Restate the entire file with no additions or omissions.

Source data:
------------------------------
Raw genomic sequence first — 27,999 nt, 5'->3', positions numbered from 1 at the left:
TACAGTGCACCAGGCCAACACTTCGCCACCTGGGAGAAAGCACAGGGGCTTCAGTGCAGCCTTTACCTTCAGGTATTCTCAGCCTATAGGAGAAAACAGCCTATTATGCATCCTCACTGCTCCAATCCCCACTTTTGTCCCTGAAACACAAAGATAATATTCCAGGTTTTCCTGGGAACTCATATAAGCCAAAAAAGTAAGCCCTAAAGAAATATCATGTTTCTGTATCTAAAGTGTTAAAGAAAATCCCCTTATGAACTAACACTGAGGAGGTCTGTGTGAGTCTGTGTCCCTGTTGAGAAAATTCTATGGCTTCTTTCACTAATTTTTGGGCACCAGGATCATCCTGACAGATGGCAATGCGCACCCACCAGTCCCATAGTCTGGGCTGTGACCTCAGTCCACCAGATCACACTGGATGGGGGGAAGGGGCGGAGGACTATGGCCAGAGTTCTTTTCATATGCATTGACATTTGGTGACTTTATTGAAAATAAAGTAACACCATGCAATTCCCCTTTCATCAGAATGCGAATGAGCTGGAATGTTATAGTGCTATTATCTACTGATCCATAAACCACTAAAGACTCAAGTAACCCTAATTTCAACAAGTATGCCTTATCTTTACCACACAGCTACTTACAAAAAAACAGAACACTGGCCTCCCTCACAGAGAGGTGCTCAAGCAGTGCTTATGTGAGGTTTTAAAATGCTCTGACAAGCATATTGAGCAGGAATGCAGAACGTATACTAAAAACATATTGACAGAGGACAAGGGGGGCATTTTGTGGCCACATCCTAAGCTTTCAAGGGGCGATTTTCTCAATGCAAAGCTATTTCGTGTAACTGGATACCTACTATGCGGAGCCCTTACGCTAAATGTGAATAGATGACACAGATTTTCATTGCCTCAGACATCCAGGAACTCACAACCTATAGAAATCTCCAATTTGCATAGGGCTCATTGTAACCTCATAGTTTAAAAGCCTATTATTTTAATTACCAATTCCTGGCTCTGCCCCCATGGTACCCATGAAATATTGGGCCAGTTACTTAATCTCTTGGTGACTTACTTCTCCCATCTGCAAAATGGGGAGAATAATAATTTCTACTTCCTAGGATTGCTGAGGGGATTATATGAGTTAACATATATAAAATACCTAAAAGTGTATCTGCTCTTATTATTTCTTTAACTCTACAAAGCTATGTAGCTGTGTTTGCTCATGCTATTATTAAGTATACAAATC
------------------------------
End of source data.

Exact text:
Raw genomic sequence first — 27,999 nt, 5'->3', positions numbered from 1 at the left:
TACAGTGCACCAGGCCAACACTTCGCCACCTGGGAGAAAGCACAGGGGCTTCAGTGCAGCCTTTACCTTCAGGTATTCTCAGCCTATAGGAGAAAACAGCCTATTATGCATCCTCACTGCTCCAATCCCCACTTTTGTCCCTGAAACACAAAGATAATATTCCAGGTTTTCCTGGGAACTCATATAAGCCAAAAAAGTAAGCCCTAAAGAAATATCATGTTTCTGTATCTAAAGTGTTAAAGAAAATCCCCTTATGAACTAACACTGAGGAGGTCTGTGTGAGTCTGTGTCCCTGTTGAGAAAATTCTATGGCTTCTTTCACTAATTTTTGGGCACCAGGATCATCCTGACAGATGGCAATGCGCACCCACCAGTCCCATAGTCTGGGCTGTGACCTCAGTCCACCAGATCACACTGGATGGGGGGAAGGGGCGGAGGACTATGGCCAGAGTTCTTTTCATATGCATTGACATTTGGTGACTTTATTGAAAATAAAGTAACACCATGCAATTCCCCTTTCATCAGAATGCGAATGAGCTGGAATGTTATAGTGCTATTATCTACTGATCCATAAACCACTAAAGACTCAAGTAACCCTAATTTCAACAAGTATGCCTTATCTTTACCACACAGCTACTTACAAAAAAACAGAACACTGGCCTCCCTCACAGAGAGGTGCTCAAGCAGTGCTTATGTGAGGTTTTAAAATGCTCTGACAAGCATATTGAGCAGGAATGCAGAACGTATACTAAAAACATATTGACAGAGGACAAGGGGGGCATTTTGTGGCCACATCCTAAGCTTTCAAGGGGCGATTTTCTCAATGCAAAGCTATTTCGTGTAACTGGATACCTACTATGCGGAGCCCTTACGCTAAATGTGAATAGATGACACAGATTTTCATTGCCTCAGACATCCAGGAACTCACAACCTATAGAAATCTCCAATTTGCATAGGGCTCATTGTAACCTCATAGTTTAAAAGCCTATTATTTTAATTACCAATTCCTGGCTCTGCCCCCATGGTACCCATGAAATATTGGGCCAGTTACTTAATCTCTTGGTGACTTACTTCTCCCATCTGCAAAATGGGGAGAATAATAATTTCTACTTCCTAGGATTGCTGAGGGGATTATATGAGTTAACATATATAAAATACCTAAAAGTGTATCTGCTCTTATTATTTCTTTAACTCTACAAAGCTATGTAGCTGTGTTTGCTCATGCTATTATTAAGTATACAAATC